Speculation in response to Leon, of After Nature, who took my discussion towards Aristotle's four-fold causality. Again, thinking out loud.
The "formal cause" is time. Insomuch as time is asymmetric change, then can we think (analogously or literally?) that the formal cause, i.e., the structure of what is, is ordered change? But what irreducible element is ordered change? Time.
The emergent actuality is the material cause. Its thereby determinate powers are the efficient cause. The final cause is the "sum" of the potentials.
I do not mean to return to Aristotle, but I am thinking the thought of process causality against the fourfold causality of the Metaphysics. What I note is that if material and efficient causes are what I sketched, then they are reducible, are not primitive, because they would then be temporal-historical designations. The emergent actuality is just a realized potentia. Its powers are just those of the affiliated nexus that gives rise to that actuality. The actual is the material cause, and its determinate powers are the efficient cause, but then there's nothing special about these two forms of causality, because they only appear as such in fully actualized complexes. The language would only be worth keeping for translation into tradition metaphysics to aid in discussion.
This should sound more like Buchler than Aristotle.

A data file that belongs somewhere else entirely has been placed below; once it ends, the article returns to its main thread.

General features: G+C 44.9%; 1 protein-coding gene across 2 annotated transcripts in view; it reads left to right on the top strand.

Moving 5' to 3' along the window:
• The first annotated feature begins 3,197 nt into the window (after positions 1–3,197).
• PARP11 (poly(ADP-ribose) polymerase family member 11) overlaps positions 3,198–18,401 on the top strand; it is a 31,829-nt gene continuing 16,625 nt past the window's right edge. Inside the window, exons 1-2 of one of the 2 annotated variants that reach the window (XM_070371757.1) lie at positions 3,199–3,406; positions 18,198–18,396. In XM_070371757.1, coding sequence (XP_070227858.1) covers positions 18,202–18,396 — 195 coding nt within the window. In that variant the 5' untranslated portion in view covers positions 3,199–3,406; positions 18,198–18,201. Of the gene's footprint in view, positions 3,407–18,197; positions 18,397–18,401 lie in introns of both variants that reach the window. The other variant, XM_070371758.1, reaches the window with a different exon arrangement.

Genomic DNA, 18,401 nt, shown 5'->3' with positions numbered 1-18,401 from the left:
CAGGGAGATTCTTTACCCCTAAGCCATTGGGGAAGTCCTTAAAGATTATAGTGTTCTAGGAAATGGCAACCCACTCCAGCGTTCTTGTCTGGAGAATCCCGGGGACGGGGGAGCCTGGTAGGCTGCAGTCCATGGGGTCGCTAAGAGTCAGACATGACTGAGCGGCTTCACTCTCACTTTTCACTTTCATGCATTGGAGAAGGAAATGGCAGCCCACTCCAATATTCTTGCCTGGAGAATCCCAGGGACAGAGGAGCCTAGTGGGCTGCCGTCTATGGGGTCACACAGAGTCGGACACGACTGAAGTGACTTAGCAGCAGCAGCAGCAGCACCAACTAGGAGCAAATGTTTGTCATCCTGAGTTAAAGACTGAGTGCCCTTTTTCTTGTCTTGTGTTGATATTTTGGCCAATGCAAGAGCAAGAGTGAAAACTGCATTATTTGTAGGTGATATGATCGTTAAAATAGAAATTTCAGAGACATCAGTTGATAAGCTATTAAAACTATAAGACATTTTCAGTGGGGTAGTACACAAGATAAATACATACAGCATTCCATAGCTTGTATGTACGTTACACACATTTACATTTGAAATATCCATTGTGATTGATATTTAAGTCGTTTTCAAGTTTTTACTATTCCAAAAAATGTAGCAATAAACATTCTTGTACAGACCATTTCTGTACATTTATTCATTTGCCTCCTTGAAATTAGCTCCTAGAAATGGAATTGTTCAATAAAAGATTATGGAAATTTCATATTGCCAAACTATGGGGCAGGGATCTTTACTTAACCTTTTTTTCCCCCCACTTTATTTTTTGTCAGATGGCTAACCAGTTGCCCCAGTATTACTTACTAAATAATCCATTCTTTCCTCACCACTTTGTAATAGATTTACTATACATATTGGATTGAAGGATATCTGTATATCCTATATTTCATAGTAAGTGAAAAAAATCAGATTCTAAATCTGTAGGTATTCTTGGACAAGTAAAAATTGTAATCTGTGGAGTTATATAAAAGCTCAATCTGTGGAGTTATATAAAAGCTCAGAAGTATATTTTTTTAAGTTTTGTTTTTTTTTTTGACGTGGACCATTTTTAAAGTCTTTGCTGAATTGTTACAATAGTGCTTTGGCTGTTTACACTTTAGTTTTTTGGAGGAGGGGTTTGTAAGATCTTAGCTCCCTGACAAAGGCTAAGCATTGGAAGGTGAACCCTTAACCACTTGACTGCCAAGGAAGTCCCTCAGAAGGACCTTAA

Following Peirce, if possibilities do not strictly inhere in the actual, and activity is a distinct modality of being, contra Aristotle, then it is significant to note that the powers (kinesis) have achieved their realization (entelechy). At that level we have efficient and material causation … but not before. How very un-Aristotelian.
This seems to reduce the four-fold to final and formal causality, i.e., potencies and structure. Potency implies 1) possibility, 2) activity/existence, and 3) law/determinate existence. Structure implies time and chance. I take "time" to mean ordered/structured "chance," e.g., time is historically asymmetric, whereas chance is mere variation. Chance is more primitive.
This should be reminiscent of my previous claim that Nietzsche is lurking, i.e., will to power. If what is, is atoms of will that assert their power, and greater power comes from the dominance of lesser wills, then structure is the enslavement of existence. Good thing I'm not an idealist--this makes is sound very depressing. Why be a Schopenhauerian?
The purpose of thinking out loud, btw, is to examine the structure and consequences of a thought. Also, to allow for the weaknesses to be shown. I am not embracing these thoughts, although the line of argumentation should show my commitments.